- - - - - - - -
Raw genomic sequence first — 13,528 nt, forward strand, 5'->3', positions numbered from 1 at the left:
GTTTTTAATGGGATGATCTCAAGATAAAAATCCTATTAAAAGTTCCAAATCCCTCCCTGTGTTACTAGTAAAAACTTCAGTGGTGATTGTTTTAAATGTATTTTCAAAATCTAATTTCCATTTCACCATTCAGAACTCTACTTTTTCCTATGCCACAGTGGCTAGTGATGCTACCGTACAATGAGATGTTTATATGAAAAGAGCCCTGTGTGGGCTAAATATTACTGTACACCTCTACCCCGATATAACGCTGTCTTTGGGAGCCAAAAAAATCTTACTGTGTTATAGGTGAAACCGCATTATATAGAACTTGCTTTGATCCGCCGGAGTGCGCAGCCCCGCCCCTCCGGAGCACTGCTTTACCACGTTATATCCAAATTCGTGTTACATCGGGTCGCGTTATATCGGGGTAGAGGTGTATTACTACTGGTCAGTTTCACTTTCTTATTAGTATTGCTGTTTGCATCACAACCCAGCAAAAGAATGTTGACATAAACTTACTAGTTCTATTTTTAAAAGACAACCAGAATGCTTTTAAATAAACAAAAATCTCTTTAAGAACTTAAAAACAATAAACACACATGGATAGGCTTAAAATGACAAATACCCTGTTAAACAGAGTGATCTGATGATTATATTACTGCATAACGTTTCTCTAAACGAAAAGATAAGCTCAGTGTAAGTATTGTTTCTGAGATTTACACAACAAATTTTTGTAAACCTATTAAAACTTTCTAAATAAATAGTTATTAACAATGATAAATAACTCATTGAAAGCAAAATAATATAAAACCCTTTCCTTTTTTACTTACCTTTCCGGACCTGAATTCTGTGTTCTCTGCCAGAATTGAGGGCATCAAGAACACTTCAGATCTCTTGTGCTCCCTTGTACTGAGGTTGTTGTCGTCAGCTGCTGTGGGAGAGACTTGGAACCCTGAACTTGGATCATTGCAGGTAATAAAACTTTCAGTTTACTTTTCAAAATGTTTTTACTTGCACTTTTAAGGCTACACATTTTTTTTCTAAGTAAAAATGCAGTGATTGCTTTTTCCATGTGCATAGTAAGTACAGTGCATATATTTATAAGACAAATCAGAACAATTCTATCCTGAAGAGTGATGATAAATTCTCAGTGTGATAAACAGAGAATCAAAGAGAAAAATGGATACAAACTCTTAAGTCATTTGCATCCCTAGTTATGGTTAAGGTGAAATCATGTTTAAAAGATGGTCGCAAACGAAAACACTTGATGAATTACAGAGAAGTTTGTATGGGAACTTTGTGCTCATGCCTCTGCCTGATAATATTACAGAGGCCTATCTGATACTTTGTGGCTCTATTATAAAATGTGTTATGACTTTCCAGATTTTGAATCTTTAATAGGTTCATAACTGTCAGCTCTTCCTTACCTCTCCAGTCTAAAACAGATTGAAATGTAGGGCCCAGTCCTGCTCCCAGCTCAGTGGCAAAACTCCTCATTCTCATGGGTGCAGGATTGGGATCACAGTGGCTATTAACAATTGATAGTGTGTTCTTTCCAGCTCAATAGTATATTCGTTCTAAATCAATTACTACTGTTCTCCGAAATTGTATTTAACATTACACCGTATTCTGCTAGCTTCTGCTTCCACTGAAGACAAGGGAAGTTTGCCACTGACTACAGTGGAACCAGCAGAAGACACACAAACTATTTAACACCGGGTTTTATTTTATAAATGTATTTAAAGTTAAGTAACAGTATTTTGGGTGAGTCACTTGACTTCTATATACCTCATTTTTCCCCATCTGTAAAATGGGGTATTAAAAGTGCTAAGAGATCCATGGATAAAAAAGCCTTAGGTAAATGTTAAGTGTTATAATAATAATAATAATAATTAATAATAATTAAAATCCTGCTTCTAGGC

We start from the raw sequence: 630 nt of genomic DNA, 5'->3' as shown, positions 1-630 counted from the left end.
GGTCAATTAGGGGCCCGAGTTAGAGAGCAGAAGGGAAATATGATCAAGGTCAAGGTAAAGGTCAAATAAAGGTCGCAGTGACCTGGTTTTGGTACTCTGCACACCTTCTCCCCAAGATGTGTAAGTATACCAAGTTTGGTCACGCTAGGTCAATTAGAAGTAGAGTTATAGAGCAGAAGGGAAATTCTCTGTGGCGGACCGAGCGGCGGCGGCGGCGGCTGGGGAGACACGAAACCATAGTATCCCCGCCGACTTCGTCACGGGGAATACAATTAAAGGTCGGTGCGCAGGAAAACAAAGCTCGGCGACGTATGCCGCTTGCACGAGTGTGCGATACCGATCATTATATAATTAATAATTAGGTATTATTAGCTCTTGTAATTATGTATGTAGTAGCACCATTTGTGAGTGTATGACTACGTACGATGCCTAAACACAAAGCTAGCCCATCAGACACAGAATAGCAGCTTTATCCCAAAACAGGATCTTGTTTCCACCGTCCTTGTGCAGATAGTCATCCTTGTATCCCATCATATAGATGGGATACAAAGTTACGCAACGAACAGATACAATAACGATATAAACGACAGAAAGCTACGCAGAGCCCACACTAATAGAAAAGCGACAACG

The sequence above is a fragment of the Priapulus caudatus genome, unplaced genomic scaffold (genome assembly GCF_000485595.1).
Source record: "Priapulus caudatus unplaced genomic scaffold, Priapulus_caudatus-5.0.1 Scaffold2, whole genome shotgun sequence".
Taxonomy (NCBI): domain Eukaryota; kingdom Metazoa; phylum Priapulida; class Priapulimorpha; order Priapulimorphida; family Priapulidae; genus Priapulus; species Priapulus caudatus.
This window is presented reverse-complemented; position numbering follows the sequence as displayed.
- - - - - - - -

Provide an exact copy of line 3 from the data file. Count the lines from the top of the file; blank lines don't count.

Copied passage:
We start from the raw sequence: 630 nt of genomic DNA, 5'->3' as shown, positions 1-630 counted from the left end.